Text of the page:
A reader’s inquiry last week prompted a new look at a familiar subject: unsolicited telephone calls from marketers, researchers and politicians.
The caller believed she had received annoying calls too late in the evening.
There are Do Not Call rules but there is also confusion because of many exemptions.
• A phone put on the federal Do Not Call list becomes permanently registered. To register or verify, go online to www.donotcall.gov or call 888-382-1222.
• Both a land line and cell phone number can be put on the Do Not Call registry.
• Robocalls (made with automated dialers) are prohibited from calling cell-phone numbers, according to the Federal Communications Commission. Unsolicited text messages are also not allowed. You can complain online at https://esupport.fcc.gov/ ccmsforms/form1088.action?form_type=1088C .
Nearly all telemarketing robocalls have been illegal since Sept. 1, 2009, according to the Federal Trade Commission.
The FTC has launched a website, www.ftc.gov/ robocalls, to help consumers battle robocalls.
You can report numbers on your caller ID received from entities identified as “Rachel” or “Card Services,” which have been a particular problem and are illegally calling people, to www.donotcall.gov or 877-FTC-HELP (877-382-4357), where you can get a live person. The “Rachel” calls might ask about credit-card debt and offer services.
• Registering a number will not stop all calls but will stop most telemarketing that tries to sell a product. If you have a business relationship with them, they are allowed to call you. You can ask to be put on their own Do Not Call list and they must comply.
• Calls made from political organizations, charities and telephone surveyors, or on behalf of them, are permitted.
So that brings me to survey calls and a complaint from a mother of young children who said she received at least four calls after 9 p.m. and as late as 9:30 p.m. in the last month. She was under the impression — as I was — that the Do Not Call rules limited calls to between 8 a.m. and 9 p.m.
But the FTC and FCC say that organizations exempt from the Do Not Call rules, such as political and survey calls, have no time-of-day rules.
One call at 9:17 p.m. was from the Center for Marketing Opinion and Research, an Akron firm that surveys opinions. That call was on behalf of the University of Akron’s Bliss Institute of Applied Politics, working on a project with the Beacon Journal on civility issues.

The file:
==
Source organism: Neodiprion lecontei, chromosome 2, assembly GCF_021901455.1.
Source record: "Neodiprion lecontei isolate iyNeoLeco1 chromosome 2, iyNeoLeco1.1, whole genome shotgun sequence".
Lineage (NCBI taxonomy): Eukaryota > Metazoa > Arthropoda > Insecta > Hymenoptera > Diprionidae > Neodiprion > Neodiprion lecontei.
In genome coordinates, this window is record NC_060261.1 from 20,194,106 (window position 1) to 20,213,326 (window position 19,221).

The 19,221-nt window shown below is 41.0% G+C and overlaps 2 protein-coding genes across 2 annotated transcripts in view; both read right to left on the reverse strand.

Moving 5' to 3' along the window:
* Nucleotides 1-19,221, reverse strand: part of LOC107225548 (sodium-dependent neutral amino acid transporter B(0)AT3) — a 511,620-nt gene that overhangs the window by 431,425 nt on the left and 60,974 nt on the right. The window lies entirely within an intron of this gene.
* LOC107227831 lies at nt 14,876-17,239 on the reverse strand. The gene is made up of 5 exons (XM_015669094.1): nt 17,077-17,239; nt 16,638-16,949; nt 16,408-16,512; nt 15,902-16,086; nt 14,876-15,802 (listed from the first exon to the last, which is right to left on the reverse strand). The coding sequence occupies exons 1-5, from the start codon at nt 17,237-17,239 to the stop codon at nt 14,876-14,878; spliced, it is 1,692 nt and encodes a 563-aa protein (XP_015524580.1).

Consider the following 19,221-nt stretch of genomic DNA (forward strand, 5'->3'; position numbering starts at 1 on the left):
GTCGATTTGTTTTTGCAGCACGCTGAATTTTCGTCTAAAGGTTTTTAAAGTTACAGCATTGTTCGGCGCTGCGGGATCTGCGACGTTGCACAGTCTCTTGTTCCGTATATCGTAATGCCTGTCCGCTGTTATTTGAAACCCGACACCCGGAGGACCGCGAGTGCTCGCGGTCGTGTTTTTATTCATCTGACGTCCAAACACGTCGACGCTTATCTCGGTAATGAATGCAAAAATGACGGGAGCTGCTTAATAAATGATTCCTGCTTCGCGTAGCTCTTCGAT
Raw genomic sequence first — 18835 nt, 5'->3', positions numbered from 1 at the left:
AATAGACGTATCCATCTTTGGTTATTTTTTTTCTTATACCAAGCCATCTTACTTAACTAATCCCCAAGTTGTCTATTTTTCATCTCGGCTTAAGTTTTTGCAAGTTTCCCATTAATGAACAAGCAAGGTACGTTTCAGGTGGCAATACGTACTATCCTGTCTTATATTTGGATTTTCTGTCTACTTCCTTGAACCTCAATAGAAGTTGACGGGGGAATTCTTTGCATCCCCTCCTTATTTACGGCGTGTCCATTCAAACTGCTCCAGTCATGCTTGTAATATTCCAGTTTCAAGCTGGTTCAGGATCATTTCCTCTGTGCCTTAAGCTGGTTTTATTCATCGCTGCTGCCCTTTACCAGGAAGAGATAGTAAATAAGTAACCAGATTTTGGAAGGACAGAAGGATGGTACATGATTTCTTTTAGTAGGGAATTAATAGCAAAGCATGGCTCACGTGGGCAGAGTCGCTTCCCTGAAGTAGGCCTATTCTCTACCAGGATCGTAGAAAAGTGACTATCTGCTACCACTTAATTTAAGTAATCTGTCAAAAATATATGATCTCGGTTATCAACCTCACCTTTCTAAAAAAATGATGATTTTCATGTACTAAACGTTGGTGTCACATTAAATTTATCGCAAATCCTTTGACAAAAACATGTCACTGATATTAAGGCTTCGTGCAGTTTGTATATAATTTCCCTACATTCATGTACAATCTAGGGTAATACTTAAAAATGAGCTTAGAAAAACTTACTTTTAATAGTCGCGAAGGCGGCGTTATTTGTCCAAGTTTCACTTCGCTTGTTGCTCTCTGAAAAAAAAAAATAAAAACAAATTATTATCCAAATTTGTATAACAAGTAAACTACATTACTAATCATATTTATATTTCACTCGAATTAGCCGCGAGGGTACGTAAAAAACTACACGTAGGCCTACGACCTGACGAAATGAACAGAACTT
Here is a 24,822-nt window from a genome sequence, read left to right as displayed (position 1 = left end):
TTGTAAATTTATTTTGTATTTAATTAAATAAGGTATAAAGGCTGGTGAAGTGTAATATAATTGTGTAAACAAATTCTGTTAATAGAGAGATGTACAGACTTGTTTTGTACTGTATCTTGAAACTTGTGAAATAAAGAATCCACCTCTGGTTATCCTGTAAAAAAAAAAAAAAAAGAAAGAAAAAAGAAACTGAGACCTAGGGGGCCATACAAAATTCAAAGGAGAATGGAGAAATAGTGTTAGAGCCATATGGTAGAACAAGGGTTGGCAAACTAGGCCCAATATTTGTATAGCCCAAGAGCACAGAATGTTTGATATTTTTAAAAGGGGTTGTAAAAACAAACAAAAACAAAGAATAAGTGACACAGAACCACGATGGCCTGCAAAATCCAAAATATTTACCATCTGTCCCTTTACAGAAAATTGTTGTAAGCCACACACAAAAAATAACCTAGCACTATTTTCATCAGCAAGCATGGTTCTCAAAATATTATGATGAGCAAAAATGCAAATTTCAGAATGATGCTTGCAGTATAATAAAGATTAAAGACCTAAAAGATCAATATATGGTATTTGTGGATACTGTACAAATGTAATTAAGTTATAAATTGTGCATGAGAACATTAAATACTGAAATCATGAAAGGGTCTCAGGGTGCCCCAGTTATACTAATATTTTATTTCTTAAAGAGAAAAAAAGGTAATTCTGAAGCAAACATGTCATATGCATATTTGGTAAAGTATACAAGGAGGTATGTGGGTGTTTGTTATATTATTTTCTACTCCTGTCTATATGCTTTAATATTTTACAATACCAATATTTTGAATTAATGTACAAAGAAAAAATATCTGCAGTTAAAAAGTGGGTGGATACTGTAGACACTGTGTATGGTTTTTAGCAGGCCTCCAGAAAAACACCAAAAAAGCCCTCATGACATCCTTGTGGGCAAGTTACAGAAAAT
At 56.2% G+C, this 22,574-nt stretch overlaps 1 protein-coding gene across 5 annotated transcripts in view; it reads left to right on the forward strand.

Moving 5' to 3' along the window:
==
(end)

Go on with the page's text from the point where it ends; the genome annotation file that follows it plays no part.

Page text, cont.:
Michelle Henry, president of the research firm, said the general industry rule is not to call beyond 10 p.m., but her firm and others stop at 9 or 9:30.
Steve Brubaker, chief of staff for InfoCision, a Bath Township company that makes calls on behalf of businesses, charities and politicians, said his firm stays within the 8 a.m.-to-9 p.m. time frame, even if its clients are exempt.
Finding the right time to make phone calls, specifically calls surveying people’s opinions for research and polls, is difficult, Henry said.
“Some people don’t like to be called at dinner, others don’t like to be called during prime-time TV and still others don’t like to be called while putting the kids to bed or after 9, when they may be taking a few minutes after a busy day to relax,” she said.
Henry said for survey and polling calls in particular, it’s an important part of the democratic process.
“This isn’t all bad. Being asked to give your opinion without debate, judgment or disapproval is uncommon and gives us a chance to share what we think about important topics and allows us to take part in public discussions about those issues that shape the future of our communities and the country,” she said.
With that said, Henry has some tips for consumers. If you don’t want to participate in the survey, don’t just hang up or tell them you are not interested.
Since it’s important for the quality of the data for different perspectives to be collected, if you don’t specifically tell the person not to call you again, you should expect to get called again, Henry said.
If you want to participate, but it’s a bad time, give the caller a better time to call back.